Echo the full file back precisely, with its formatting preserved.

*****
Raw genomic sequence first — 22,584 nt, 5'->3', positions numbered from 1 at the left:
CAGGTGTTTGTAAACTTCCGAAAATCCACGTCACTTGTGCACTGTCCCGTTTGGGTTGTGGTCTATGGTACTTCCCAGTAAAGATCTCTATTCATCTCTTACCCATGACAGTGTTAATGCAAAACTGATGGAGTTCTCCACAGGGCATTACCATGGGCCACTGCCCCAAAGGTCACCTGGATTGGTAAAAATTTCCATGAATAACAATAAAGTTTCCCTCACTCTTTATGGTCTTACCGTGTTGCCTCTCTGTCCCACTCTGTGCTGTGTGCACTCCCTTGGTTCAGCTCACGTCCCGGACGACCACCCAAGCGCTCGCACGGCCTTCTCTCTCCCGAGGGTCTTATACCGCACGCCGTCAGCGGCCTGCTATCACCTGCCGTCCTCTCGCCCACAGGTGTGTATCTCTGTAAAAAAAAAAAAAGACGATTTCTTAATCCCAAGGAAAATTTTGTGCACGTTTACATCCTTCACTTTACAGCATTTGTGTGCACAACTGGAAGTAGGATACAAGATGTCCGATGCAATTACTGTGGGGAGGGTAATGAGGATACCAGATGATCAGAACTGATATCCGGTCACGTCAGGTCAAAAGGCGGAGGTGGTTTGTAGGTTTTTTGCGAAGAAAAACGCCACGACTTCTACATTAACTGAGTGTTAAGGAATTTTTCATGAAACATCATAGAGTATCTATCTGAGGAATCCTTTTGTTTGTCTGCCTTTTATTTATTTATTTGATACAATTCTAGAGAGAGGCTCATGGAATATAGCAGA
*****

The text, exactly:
Raw genomic sequence first — 22,584 nt, 5'->3', positions numbered from 1 at the left:
CAGGTGTTTGTAAACTTCCGAAAATCCACGTCACTTGTGCACTGTCCCGTTTGGGTTGTGGTCTATGGTACTTCCCAGTAAAGATCTCTATTCATCTCTTACCCATGACAGTGTTAATGCAAAACTGATGGAGTTCTCCACAGGGCATTACCATGGGCCACTGCCCCAAAGGTCACCTGGATTGGTAAAAATTTCCATGAATAACAATAAAGTTTCCCTCACTCTTTATGGTCTTACCGTGTTGCCTCTCTGTCCCACTCTGTGCTGTGTGCACTCCCTTGGTTCAGCTCACGTCCCGGACGACCACCCAAGCGCTCGCACGGCCTTCTCTCTCCCGAGGGTCTTATACCGCACGCCGTCAGCGGCCTGCTATCACCTGCCGTCCTCTCGCCCACAGGTGTGTATCTCTGTAAAAAAAAAAAAAGACGATTTCTTAATCCCAAGGAAAATTTTGTGCACGTTTACATCCTTCACTTTACAGCATTTGTGTGCACAACTGGAAGTAGGATACAAGATGTCCGATGCAATTACTGTGGGGAGGGTAATGAGGATACCAGATGATCAGAACTGATATCCGGTCACGTCAGGTCAAAAGGCGGAGGTGGTTTGTAGGTTTTTTGCGAAGAAAAACGCCACGACTTCTACATTAACTGAGTGTTAAGGAATTTTTCATGAAACATCATAGAGTATCTATCTGAGGAATCCTTTTGTTTGTCTGCCTTTTATTTATTTATTTGATACAATTCTAGAGAGAGGCTCATGGAATATAGCAGA